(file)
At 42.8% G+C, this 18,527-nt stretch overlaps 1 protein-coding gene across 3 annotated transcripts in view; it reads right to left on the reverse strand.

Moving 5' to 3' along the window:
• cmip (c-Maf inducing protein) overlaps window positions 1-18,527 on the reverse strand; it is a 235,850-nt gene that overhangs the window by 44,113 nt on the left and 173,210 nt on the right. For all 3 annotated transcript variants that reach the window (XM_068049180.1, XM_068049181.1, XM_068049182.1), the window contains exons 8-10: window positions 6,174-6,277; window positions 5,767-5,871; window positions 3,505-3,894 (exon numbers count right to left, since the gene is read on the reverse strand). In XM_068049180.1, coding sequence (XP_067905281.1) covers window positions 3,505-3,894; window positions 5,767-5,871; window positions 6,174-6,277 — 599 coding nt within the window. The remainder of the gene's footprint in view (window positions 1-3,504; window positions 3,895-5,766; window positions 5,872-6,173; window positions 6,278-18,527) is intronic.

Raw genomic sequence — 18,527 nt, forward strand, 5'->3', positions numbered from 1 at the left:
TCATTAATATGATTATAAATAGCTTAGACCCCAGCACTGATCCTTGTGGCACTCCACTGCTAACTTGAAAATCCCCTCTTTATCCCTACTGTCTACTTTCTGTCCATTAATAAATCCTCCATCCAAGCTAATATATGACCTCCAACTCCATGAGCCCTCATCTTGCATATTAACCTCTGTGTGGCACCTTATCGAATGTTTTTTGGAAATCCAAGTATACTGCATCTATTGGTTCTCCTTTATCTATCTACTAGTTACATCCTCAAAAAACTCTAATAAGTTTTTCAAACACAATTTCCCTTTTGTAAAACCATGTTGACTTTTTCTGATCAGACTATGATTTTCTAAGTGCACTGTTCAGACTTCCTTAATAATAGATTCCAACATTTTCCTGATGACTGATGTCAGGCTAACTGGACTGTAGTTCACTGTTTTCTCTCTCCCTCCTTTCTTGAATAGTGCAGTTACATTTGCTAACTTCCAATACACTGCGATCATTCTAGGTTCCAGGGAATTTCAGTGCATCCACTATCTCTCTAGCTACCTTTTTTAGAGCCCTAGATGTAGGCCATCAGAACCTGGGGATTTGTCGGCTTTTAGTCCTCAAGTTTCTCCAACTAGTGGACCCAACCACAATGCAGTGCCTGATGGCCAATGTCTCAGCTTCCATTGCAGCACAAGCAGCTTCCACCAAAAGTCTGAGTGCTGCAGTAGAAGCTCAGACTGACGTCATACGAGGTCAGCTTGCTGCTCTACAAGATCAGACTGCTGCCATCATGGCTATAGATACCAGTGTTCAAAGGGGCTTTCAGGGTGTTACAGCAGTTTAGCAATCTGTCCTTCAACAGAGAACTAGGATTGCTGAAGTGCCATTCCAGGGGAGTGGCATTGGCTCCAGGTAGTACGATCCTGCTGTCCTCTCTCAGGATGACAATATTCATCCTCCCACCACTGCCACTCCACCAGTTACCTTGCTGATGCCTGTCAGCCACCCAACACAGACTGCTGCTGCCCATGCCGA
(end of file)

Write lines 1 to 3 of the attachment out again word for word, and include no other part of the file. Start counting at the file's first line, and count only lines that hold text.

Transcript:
At 42.8% G+C, this 18,527-nt stretch overlaps 1 protein-coding gene across 3 annotated transcripts in view; it reads right to left on the reverse strand.

Moving 5' to 3' along the window:
• cmip (c-Maf inducing protein) overlaps window positions 1-18,527 on the reverse strand; it is a 235,850-nt gene that overhangs the window by 44,113 nt on the left and 173,210 nt on the right. For all 3 annotated transcript variants that reach the window (XM_068049180.1, XM_068049181.1, XM_068049182.1), the window contains exons 8-10: window positions 6,174-6,277; window positions 5,767-5,871; window positions 3,505-3,894 (exon numbers count right to left, since the gene is read on the reverse strand). In XM_068049180.1, coding sequence (XP_067905281.1) covers window positions 3,505-3,894; window positions 5,767-5,871; window positions 6,174-6,277 — 599 coding nt within the window. The remainder of the gene's footprint in view (window positions 1-3,504; window positions 3,895-5,766; window positions 5,872-6,173; window positions 6,278-18,527) is intronic.